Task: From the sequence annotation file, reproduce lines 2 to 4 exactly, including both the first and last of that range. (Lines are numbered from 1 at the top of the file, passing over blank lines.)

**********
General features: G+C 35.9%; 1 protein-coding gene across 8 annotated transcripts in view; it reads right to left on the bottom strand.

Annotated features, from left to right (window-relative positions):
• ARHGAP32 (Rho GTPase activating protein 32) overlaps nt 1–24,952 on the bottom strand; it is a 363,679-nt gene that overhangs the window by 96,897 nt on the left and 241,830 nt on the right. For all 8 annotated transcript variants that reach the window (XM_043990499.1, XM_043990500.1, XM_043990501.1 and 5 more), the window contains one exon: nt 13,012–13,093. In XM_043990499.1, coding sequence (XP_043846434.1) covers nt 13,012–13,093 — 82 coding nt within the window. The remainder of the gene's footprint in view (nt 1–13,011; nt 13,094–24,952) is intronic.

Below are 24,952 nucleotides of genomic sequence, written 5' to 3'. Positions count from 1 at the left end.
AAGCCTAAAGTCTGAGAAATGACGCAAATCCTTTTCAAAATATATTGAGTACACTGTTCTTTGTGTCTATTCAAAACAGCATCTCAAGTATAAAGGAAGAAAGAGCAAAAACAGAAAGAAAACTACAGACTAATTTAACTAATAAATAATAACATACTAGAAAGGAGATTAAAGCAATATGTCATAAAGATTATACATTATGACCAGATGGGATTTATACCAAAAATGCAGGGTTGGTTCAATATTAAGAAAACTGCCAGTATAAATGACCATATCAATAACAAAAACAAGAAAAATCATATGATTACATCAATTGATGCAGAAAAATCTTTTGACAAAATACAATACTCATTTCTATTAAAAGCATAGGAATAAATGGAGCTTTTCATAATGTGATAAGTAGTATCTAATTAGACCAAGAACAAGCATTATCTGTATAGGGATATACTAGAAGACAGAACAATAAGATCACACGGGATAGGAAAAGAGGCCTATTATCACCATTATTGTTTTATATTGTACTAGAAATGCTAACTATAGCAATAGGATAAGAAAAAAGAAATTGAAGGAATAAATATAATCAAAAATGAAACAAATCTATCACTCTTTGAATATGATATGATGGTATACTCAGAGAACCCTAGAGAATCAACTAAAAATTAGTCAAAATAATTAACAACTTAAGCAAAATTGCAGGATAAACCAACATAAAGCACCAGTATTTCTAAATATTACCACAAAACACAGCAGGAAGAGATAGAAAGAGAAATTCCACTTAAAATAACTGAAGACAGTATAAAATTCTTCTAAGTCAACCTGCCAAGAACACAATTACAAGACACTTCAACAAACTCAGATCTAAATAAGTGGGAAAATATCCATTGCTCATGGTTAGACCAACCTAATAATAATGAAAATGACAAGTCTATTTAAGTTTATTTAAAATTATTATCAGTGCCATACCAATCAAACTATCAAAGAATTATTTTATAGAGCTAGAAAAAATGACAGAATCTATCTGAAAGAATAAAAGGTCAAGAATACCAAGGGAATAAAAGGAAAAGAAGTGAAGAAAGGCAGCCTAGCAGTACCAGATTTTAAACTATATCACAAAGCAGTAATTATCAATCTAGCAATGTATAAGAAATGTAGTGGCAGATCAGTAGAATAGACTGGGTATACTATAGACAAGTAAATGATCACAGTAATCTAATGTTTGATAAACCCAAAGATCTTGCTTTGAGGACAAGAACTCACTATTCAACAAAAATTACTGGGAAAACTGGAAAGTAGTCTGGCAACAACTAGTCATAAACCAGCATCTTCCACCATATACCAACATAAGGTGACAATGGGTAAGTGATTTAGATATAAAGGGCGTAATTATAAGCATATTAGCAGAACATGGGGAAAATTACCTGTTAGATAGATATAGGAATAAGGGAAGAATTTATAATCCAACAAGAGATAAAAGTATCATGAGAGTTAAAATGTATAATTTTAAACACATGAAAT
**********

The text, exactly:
Annotated features, from left to right (window-relative positions):
• ARHGAP32 (Rho GTPase activating protein 32) overlaps nt 1–24,952 on the bottom strand; it is a 363,679-nt gene that overhangs the window by 96,897 nt on the left and 241,830 nt on the right. For all 8 annotated transcript variants that reach the window (XM_043990499.1, XM_043990500.1, XM_043990501.1 and 5 more), the window contains one exon: nt 13,012–13,093. In XM_043990499.1, coding sequence (XP_043846434.1) covers nt 13,012–13,093 — 82 coding nt within the window. The remainder of the gene's footprint in view (nt 1–13,011; nt 13,094–24,952) is intronic.

Below are 24,952 nucleotides of genomic sequence, written 5' to 3'. Positions count from 1 at the left end.